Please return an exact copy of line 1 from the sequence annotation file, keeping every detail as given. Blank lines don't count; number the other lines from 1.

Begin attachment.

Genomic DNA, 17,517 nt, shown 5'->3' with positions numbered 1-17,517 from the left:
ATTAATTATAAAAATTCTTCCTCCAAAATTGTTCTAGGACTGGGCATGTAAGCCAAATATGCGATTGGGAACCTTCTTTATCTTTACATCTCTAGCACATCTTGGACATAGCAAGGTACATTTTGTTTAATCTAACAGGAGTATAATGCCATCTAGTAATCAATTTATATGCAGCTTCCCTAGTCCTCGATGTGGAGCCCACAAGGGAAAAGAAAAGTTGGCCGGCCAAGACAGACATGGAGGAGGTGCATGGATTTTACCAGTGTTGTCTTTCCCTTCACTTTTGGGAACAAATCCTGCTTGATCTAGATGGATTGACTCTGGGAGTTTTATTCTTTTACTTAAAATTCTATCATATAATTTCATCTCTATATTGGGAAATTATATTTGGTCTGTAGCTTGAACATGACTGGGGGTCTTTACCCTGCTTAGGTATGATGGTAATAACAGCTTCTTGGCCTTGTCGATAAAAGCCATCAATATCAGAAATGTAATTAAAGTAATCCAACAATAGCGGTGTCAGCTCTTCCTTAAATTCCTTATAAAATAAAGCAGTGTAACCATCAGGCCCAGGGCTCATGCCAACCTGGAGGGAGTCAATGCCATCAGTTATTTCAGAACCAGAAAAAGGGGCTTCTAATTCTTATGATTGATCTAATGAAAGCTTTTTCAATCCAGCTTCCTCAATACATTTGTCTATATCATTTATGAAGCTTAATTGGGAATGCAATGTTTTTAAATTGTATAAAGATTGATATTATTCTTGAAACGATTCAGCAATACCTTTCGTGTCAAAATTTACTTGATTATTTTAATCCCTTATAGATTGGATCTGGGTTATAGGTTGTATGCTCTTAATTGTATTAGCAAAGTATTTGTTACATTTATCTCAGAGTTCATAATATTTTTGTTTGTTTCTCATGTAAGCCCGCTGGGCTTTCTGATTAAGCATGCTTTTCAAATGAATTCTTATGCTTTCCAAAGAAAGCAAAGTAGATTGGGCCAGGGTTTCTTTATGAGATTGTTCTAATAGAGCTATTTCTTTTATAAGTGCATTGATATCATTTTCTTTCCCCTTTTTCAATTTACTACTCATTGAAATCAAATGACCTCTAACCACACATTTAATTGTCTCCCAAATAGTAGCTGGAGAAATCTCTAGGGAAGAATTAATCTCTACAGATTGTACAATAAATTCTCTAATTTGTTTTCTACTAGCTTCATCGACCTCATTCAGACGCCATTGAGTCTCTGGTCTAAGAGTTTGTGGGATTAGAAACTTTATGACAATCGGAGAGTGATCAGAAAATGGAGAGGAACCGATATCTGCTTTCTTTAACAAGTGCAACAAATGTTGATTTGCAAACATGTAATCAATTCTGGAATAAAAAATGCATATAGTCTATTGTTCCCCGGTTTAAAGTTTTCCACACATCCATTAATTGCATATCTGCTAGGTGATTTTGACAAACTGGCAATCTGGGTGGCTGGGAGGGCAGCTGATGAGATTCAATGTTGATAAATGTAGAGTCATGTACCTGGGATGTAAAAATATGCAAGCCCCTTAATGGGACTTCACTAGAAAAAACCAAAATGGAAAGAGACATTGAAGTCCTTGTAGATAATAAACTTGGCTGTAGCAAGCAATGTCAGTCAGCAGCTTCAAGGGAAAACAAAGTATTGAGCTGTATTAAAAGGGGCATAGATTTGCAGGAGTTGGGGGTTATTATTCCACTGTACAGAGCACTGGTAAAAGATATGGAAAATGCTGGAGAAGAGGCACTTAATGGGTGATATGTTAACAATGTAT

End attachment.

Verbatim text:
Genomic DNA, 17,517 nt, shown 5'->3' with positions numbered 1-17,517 from the left: